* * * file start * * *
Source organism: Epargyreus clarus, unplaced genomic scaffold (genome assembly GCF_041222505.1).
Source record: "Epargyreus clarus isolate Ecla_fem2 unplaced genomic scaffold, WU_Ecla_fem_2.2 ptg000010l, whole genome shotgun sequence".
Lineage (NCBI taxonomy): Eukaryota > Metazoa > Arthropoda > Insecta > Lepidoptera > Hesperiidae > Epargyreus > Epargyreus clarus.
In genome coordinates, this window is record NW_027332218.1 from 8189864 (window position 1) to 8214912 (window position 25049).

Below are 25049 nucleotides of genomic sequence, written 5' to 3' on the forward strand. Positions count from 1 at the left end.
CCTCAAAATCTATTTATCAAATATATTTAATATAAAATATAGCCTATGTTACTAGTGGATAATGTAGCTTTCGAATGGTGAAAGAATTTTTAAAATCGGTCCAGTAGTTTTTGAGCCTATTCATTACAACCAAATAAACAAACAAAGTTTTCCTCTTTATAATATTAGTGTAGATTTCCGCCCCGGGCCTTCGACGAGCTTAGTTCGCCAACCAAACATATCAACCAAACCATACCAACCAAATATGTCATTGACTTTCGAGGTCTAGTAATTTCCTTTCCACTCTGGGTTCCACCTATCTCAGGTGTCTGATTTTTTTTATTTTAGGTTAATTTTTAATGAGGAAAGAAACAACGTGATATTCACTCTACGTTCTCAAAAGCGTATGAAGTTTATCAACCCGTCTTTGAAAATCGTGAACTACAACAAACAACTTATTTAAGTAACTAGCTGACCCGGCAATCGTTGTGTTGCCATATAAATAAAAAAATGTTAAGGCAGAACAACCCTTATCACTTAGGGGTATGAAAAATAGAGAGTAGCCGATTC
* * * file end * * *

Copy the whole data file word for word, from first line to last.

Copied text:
Source organism: Epargyreus clarus, unplaced genomic scaffold (genome assembly GCF_041222505.1).
Source record: "Epargyreus clarus isolate Ecla_fem2 unplaced genomic scaffold, WU_Ecla_fem_2.2 ptg000010l, whole genome shotgun sequence".
Lineage (NCBI taxonomy): Eukaryota > Metazoa > Arthropoda > Insecta > Lepidoptera > Hesperiidae > Epargyreus > Epargyreus clarus.
In genome coordinates, this window is record NW_027332218.1 from 8189864 (window position 1) to 8214912 (window position 25049).

Below are 25049 nucleotides of genomic sequence, written 5' to 3' on the forward strand. Positions count from 1 at the left end.
CCTCAAAATCTATTTATCAAATATATTTAATATAAAATATAGCCTATGTTACTAGTGGATAATGTAGCTTTCGAATGGTGAAAGAATTTTTAAAATCGGTCCAGTAGTTTTTGAGCCTATTCATTACAACCAAATAAACAAACAAAGTTTTCCTCTTTATAATATTAGTGTAGATTTCCGCCCCGGGCCTTCGACGAGCTTAGTTCGCCAACCAAACATATCAACCAAACCATACCAACCAAATATGTCATTGACTTTCGAGGTCTAGTAATTTCCTTTCCACTCTGGGTTCCACCTATCTCAGGTGTCTGATTTTTTTTATTTTAGGTTAATTTTTAATGAGGAAAGAAACAACGTGATATTCACTCTACGTTCTCAAAAGCGTATGAAGTTTATCAACCCGTCTTTGAAAATCGTGAACTACAACAAACAACTTATTTAAGTAACTAGCTGACCCGGCAATCGTTGTGTTGCCATATAAATAAAAAAATGTTAAGGCAGAACAACCCTTATCACTTAGGGGTATGAAAAATAGAGAGTAGCCGATTC